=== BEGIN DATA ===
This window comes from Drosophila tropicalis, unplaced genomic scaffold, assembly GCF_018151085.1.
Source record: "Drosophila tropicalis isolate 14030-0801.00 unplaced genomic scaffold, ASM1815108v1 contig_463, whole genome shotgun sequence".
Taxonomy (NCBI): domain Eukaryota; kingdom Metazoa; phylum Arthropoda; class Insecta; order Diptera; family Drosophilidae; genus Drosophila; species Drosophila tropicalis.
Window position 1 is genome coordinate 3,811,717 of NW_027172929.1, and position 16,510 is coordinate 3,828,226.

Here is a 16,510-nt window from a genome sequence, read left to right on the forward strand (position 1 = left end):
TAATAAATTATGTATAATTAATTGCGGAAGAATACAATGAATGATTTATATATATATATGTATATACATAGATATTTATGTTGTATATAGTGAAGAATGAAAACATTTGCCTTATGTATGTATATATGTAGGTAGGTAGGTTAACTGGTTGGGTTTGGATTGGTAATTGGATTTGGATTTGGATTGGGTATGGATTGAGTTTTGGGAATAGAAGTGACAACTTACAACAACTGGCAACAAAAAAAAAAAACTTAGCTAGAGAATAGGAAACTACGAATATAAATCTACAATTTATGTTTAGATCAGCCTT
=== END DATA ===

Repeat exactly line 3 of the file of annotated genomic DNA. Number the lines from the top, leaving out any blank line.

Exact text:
Taxonomy (NCBI): domain Eukaryota; kingdom Metazoa; phylum Arthropoda; class Insecta; order Diptera; family Drosophilidae; genus Drosophila; species Drosophila tropicalis.